Differences Between Democrats And Republicans Have Become Blurry, Say Voters and Pundits
THE POLITICAL PARTIES
THERE'S a joke Democrats are telling:
One man asked another why he was a Democrat. "Because my daddy and my granddaddy were," came the reply.
"Is that all?" the first man responded. "what if your daddy and granddaddy had been horse thieves?"
"Then," said the second man, "I guess I'd be a Republican."
No doubt Republicans tell the joke with the party names reversed. But it's a serious matter to both Parties that nowadays, many voters don't feel compelled by family tradition or anything else to affiliate with either the Donkeys or the Elephants.
"I can't tell much difference," says David Parkinson, a shoe salesman in Arkansas.
"It's hard to distinguish between the two [parties] at this point," says Tom D'Amore, a fellow at the Harvard School of Government's Institute of Politics.
Mr. D'Amore blames the desire that incumbents feel to win reelection rather than make controversial but essential decisions. D'Amore, who worked in Republican politics and state government in Connecticut, recalls meetings at which the participants would discern the answer to an issue.
"Then someone would factor in the politics of it. And somehow the problems became insoluble," he says.
In 1990, D'Amore helped create the independent Connecticut Party as a vehicle for former GOP Sen. Lowell Weicker's run for the governor's office. "The [Republican] Party didn't represent Mr. Weicker's views any longer. It was a way to make that point," D'Amore says. In his state, the two parties were more interested in preserving their own power and the incumbencies they held than solving problems.
But a growing budget deficit could no longer be swept under Connecticut's rug. Weicker refused to rule out creation of a state income tax, a stand that the major parties would never have let their nominees take, D'Amore says. He agrees that it was "relatively high-risk politics," but adds that "it wasn't worth getting elected if you couldn't govern."
Weicker won a three-way race with over 40 percent of the vote. By the time he took office, a projected $200 million deficit had multiplied six-fold, and a state income tax was the only solution. As the governor's chief of staff, D'Amore worked on getting legislators to pass the revenue bill.
"I can't vote for that. I won't get reelected," D'Amore heard over and over.
"If there was a clear vision of what [the parties] stood for, people would associate with them. But it's so blurred," he says.
One woman who was raised a traditional Republican describes her frustration with a party that she says doesn't address fiscal responsibility and balanced budgets, and which once favored equality for women but has now turned against them.
"When you look at the choices, you have to vote Democrat, because they're the ones that are on the side that I'm on," she says "But I'm really not a Democrat."
On the other hand, Republican party officials in Texas and Illinois note that conservative Democrats in their states, repelled by the liberal candidates their party runs in national elections, have been voting Republican in those races and are beginning to side with the GOP in state and local contests as well.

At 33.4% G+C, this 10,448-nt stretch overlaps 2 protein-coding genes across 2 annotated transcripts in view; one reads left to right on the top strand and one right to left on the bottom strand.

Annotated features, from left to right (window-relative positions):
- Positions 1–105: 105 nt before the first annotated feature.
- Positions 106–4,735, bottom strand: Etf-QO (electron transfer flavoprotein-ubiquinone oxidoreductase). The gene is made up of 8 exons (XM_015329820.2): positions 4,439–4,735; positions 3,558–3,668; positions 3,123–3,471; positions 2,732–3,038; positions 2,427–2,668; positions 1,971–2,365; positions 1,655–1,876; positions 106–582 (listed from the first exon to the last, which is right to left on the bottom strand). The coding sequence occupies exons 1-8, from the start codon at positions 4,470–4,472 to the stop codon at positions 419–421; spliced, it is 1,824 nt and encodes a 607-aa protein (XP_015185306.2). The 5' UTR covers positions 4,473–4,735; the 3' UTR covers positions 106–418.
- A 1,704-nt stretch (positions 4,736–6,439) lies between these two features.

Richard Schwarm, state chairman of the Iowa Republican Party, notes both casual and seasoned observers criticize the two Parties for being too similar. Cynicism about political parties and frustration with the political process cuts across all age groups, he adds.
The decline of the parties has a lot to do with single-issue political action committees, says Karen Marchioro, chair of the Washington state Democratic Party.
"You can't have too many groups saying 'You're with me or you're against me.' After about three or four cuts of that, you've got yourself a problem," she says.
Republican and Democratic Party officials, naturally, see big differences between them. Republicans consider Democrats to be the party of the liberal left wing and special interest groups, which favor high taxes and a big government to be the country's engine of social change.
"Nobody would win with that kind of a program," Ms. Marchioro says. "What we [Democrats] want is prudent government and the proper priorities."
"Republicans," she counters, "appeal to the country club set and to the already well-off, and they pander to people that are frightened by all kinds of things out there."
Stereotyping aside, several issues divide the two parties. On health-care reform, Democrats lean toward government involvement while Republicans want to leave health care in the hands of the private sector.
On the question of abortion, the Republican Party is officially anti-abortion while the Democratic Party is pro-choice, although many within the parties differ from the official line.
"Nobody agrees with everything in the platform, including me," Marchioro says. As chair of the 12-state Western Caucus of the Democratic National Committee, she works to make sure the national party platform takes that region's views into account.
For instance, since trade is vital to West Coast states, those states don't want protectionism. Because political power is shifting west along with the country's population, the party must listen.
Yet many voters remain oblivious to the Parties' role in creating platforms. "I don't personally think party is important," comments Lisa Graham, a clerk in a Little Rock, Ark., jewelry store. "I look at a candidate's views, not at which party he belongs to."
Yet, Connecticut aside, it's the two major parties that recruit and run the candidates from whom voters select. That used to eliminate people whose views didn't match their parties.
"At least on our side, there's a little bit of mellowing lately," Marchioro says. "There's nothing like being out of the White House for 12 years to kind of get you back to thinking that maybe nobody's perfect."